- According to government figures released on Friday, Canada welcomed more than one million tourists in a week after COVID-19 border restrictions were loosened.
- Over one million people entered Canada during the week of April 11, according to the Canada Border Service Agency (CBSA).
For the first time since the epidemic, Canada drew more than one million tourists in a week, according to government data released on Friday, as COVID-19 border restrictions were eased, encouraging travelers to return.
As Canada enters its peak summer vacation season, tour operators hope that the uptick seen in the first week of April will continue. The tourism industry was 1 of the hardest damaged by the pandemic.
“After being confined at home for two years, many are willing to spend more and want to stay at high-end properties if COVID is still present,” said Alla Weintraub, a luxury travel advisor with F1S. “People feel certain hotels will look after them better,” she continued.
To combat the spread of COVID-19, Canada enacted some of the harshest border controls in the world. Still, after Ottawa lifted the requirement for COVID tests for vaccinated visitors in April, tour firms began to witness an increase in bookings.
The Canada Border Service Agency (CBSA) reported that over 1 million people entered the nation during the week of April 11. Nonetheless, visitor numbers are down 44% from April 15-17, 2019.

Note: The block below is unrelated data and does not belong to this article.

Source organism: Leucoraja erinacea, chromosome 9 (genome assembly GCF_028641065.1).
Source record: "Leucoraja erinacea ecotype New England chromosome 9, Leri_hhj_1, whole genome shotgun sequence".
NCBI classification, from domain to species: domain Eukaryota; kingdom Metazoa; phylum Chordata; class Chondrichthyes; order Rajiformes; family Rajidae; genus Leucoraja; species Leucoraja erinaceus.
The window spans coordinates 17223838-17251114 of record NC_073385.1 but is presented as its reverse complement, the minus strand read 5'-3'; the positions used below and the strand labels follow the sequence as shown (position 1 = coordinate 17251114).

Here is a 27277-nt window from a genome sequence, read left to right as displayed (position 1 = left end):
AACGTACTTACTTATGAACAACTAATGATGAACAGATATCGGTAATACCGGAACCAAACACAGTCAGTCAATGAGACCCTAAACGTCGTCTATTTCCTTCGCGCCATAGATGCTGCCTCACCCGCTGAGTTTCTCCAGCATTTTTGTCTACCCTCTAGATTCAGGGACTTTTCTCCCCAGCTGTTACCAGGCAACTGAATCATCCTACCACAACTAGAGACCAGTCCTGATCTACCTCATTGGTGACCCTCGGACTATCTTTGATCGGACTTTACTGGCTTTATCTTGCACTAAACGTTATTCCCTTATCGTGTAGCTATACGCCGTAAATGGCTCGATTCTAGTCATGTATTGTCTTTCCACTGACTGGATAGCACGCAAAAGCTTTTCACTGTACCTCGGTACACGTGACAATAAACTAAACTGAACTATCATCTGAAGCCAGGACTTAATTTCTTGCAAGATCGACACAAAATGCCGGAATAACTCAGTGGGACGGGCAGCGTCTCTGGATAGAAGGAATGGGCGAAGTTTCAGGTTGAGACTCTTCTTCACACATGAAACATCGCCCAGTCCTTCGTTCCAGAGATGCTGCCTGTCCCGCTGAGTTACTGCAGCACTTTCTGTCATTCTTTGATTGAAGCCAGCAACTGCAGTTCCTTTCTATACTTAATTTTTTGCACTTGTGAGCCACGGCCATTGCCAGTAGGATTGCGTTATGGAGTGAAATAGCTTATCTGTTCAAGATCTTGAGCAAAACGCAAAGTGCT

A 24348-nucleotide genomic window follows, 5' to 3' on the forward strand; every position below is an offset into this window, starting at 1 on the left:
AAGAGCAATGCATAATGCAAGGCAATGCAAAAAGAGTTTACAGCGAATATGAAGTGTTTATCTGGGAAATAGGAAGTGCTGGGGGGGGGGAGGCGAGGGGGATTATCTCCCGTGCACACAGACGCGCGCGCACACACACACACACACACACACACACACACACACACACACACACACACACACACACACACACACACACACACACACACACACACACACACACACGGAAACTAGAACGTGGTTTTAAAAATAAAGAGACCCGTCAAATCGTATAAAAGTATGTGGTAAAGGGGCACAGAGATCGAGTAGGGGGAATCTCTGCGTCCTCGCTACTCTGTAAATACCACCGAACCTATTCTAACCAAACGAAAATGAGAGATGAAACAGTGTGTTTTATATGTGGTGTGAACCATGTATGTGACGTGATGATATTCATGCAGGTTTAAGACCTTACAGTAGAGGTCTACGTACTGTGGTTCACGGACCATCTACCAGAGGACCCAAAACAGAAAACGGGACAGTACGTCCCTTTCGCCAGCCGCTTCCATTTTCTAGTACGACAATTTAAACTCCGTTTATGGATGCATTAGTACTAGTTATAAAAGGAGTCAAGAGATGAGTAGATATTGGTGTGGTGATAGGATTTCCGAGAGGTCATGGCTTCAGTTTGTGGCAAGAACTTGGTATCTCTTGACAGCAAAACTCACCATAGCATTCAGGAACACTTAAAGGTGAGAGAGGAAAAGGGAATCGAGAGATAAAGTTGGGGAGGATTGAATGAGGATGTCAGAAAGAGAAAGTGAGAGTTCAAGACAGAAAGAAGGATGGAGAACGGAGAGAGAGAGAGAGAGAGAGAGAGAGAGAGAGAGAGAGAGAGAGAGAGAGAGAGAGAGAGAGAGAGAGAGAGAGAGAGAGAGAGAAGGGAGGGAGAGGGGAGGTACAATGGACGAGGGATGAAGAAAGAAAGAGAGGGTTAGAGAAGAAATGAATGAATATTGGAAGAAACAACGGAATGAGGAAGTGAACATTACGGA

“As our phones became more and busier, people gained more confidence.” “We’re still being cautious, but it’s encouraging,” Elyse Mailhot, Marketing as well as Communications Manager at Discover Canada Tours, said.
When Air Canada AC.TO reports quarterly earnings next week and rising travel demand is predicted to be a major theme.
Official data released in March revealed that tourism spending in Canada increased by 4.4 percent to C$50.8 billion ($40 billion) in 2021, compared to 2020, when it declined by 49 percent from 2019. Tourism will account for 4.1 percent of Canada’s GDP in 2021.
While the number of tours is increasing, finding talent to lead them has grown difficult. “I believe people have moved on to other fields,” Mailhot stated. “Even students appear to be pickier.”
Source: Global News